The world of VPNs is a multi-billion dollar industry that seems to have no end in sight in terms of growth. The industry is projected to increase by more than 100% in size by 2022 compared to 2016.
The immense growth of the industry notwithstanding, VPN services still remain under a shroud of mystery. Many users still don’t understand the essential functions, features, and benefits of a VPN.
So, my aim in writing this guide is to explain as simply as possible what a VPN actually is and why you should be using one in 2019.
What is a VPN?
Short for Virtual Private Network, a VPN forms a secure and encrypted connection between your computer/device and a server which acts a middleman between you and the website/service you want to reach.
This means that all the information you exchange on the Internet (your online browsing and all activities) will actually be performed by the VPN server on your behalf.
No third-party will have any idea who the real person is behind these activities.
VPNs can be broadly categorized into types: site-to-site VPN and remote access VPNs. These concepts are explained in more detail in our article on VPN types.
Although the whole idea of a VPN is pretty simple, the benefits it provides to your online security and privacy are remarkably valuable and relevant to our time.
How VPNs Work?
VPNs implement different communication protocols (more on this later) to securely transfer your data to the destination and back to you.
To achieve such level of security, VPNs use what is commonly known as “tunneling”. A tunnel is an internet infrastructure used to carry out data transmissions over networks.
The very presence of a tunnel causes data to be encrypted using cryptography. This means that data does not travel through a tunnel in its original form, but is changed into an encrypted message that is indecipherable to an individual who might intercept your data.
Once the encrypted data packets have reached the destined end-point tunnel, they are decrypted, returning to their original form.
From this point, the user will virtually attain the IP address of the VPN server they are communicating to the web (the IP is your unique digital identity that can be used to uncover a lot of information about you).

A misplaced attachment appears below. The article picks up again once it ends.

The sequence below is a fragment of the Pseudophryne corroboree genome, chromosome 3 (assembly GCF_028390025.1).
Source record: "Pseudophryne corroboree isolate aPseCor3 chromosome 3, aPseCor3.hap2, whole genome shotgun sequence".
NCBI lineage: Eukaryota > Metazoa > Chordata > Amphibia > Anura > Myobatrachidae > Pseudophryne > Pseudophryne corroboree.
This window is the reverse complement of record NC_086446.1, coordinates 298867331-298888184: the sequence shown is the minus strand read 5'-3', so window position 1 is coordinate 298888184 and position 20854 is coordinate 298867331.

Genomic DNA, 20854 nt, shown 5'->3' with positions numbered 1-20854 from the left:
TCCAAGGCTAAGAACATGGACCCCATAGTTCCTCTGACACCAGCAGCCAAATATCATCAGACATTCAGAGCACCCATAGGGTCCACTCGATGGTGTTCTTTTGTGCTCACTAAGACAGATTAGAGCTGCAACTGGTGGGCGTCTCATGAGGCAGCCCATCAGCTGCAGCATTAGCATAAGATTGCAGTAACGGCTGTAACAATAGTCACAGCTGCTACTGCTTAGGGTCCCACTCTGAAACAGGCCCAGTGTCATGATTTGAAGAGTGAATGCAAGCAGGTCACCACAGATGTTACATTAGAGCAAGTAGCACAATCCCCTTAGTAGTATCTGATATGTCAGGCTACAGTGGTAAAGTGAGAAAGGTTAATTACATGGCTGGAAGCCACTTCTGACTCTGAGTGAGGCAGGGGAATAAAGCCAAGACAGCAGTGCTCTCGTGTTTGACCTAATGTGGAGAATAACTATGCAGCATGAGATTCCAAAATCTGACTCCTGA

The outside world will now only see the remote VPN server acting on your behalf, rendering you virtually invisible on the web.
But without the security of a VPN tunnel and changed IP address it provides, all your data will transmit openly via the web and will only be dependent on the strength of security of the website you are communicating to.
It is this exposed environment of the regular web that VPN technology shields with its network of tunnels, thus boosting security for the user.
What Makes a VPN Secure?
The security of a VPN is a factor that depends on 3 main factors:
- Tunneling protocols
- Encryption standards
- Protection from IP/DNS leaks
I strongly believe that all VPN users should have at least a basic familiarity with the above mentioned factors. How else can you decide which VPN you should get if you can’t evaluate their capabilities?
So, let’s explore some basic concepts in more detail.
VPN Tunneling Protocols
You can think of tunneling protocols as an agreed upon standard that devices distributed over the web to communicate with each other. In general, the older a protocol, more security flaws it will have.
Here’s a brief description of popular protocols, but I will suggest you to consult this VPN protocol guide for a deeper examination.
Point-to-Point Tunneling Protocol (PPTP): PPTP is one of the oldest protocols in existence, but not very secure if you compare it with other succeeding protocols. Thus, for any sensitive activity where security is paramount, PPPT must be avoided at all costs.
Layer 2 Tunneling Protocol/ IPSec (L2TP): L2TP is used in combination with IPSec, the latter of which only adds encryption, because L2TP does not possess any encryption by default. Although it is an improved version over PPTP and generally secure, it has been superseded by more modern and secure protocols.
Secure Socket Tunneling Protocol (SSTP): The SSTP protocol is essentially a combination of HTTP and SSL (HTTP over SSL). It was developed by Microsoft and is a much more secure protocol than the other two above.
OpenVPN: This open-source protocol is recognized as the most secure out of all presently available options. It achieves the perfect balance between speed and security.
Internet Key Exchange version 2 (IKEv2): IKEv2 is a far superior protocol both in terms of security and speed. Users that need security can easily take advantage of it. It is especially suited for smartphones.
Most VPN providers today use OpenVPN or IKEv2 by default. But you should always check the settings of your VPN just in case and make sure they are configured to use one of these two protocols for the best security of your online activities.